There is another, related reason: the aforementioned kernel quality concerns. One can easily ask whether the quality of the kernel is improving or not, but truly answering that question is not an easy thing to do. A better kernel may, by attracting additional users, actually result in more bug reports; similarly, a buggier kernel may drive testers away, with the result that the number of reported bugs goes down. One cannot simply look at the lists of known problems and come to a reasonably defensible conclusion as to whether a given kernel is better than another or not.

What one can do, however, is ensure that everything which works now continues to work in future versions. If working things do not break, then, on the assumption that other problems are occasionally being fixed, it is reasonable to conclude that the kernel is getting better. If regressions are allowed, instead, then one never really knows. Regressions thus are the closest thing we have to an objective measurement of the quality of a given kernel release, and fixing regressions is an unambiguous way of improving that quality. So it's no wonder that the higher priority placed on improving kernel quality has led to a stronger focus on regressions.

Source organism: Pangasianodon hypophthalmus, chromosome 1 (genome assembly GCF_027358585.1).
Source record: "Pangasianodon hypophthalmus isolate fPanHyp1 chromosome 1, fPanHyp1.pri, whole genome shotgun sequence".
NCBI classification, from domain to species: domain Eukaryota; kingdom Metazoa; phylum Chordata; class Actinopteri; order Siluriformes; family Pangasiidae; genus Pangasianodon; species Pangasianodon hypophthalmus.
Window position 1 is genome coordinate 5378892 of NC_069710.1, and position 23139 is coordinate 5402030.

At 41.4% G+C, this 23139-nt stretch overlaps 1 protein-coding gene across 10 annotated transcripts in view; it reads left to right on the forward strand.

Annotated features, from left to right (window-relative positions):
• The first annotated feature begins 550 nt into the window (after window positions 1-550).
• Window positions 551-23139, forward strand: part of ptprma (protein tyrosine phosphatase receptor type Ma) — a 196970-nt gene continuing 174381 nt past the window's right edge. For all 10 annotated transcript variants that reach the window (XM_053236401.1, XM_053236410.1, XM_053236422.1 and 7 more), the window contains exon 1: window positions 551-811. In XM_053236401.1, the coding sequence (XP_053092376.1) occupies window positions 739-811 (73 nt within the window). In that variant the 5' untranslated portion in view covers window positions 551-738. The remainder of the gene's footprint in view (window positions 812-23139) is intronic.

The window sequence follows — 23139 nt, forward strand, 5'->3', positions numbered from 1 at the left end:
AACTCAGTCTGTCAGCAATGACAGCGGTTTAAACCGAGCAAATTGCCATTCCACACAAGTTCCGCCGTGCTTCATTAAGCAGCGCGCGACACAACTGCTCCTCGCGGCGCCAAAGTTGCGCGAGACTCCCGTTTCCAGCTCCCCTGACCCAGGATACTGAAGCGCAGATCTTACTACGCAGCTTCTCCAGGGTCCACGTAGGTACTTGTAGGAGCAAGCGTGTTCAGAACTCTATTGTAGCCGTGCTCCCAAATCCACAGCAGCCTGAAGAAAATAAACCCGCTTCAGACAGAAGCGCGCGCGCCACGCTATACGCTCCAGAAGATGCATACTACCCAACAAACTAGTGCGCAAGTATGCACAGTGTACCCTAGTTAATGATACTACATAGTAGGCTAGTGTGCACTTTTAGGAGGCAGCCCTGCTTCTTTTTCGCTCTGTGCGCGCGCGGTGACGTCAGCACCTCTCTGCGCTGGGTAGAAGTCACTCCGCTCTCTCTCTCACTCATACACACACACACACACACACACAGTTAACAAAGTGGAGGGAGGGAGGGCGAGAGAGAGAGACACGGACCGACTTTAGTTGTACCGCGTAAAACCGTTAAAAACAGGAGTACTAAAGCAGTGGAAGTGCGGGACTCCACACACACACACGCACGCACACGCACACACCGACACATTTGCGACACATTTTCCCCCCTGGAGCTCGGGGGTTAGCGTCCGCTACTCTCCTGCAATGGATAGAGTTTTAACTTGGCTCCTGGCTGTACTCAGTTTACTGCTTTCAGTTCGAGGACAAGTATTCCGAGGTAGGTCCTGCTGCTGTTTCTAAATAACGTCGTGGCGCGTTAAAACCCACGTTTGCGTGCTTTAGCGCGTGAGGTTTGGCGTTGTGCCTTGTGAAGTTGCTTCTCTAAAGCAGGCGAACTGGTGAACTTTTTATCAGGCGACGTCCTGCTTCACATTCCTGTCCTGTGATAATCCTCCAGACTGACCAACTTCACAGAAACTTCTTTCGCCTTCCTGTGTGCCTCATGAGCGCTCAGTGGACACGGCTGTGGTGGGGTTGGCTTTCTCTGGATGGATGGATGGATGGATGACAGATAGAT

Anybody who has watched Alan Cox's work knows that he cares deeply about the quality of the kernel. But he thinks that the anti-regression policy is being taken a little too far this time around:

To blindly argue regressions are critical is sometimes (as in this case) to argue that "this freeway is no longer compatible with a horse and cart" means the freeway should be turned back into a dirt road.

It may yet be that a proper fix for this problem will be found for 2.6.24, at which point the larger change can go through. Failing that, though, it appears that the horses and carts will win the day for now. Those needing the full freeway will have to wait until the horse-compatible version becomes available in 2.6.25.

(Update: it appears that the problem has now been fixed.)

Comments (2 posted)

Patches and updates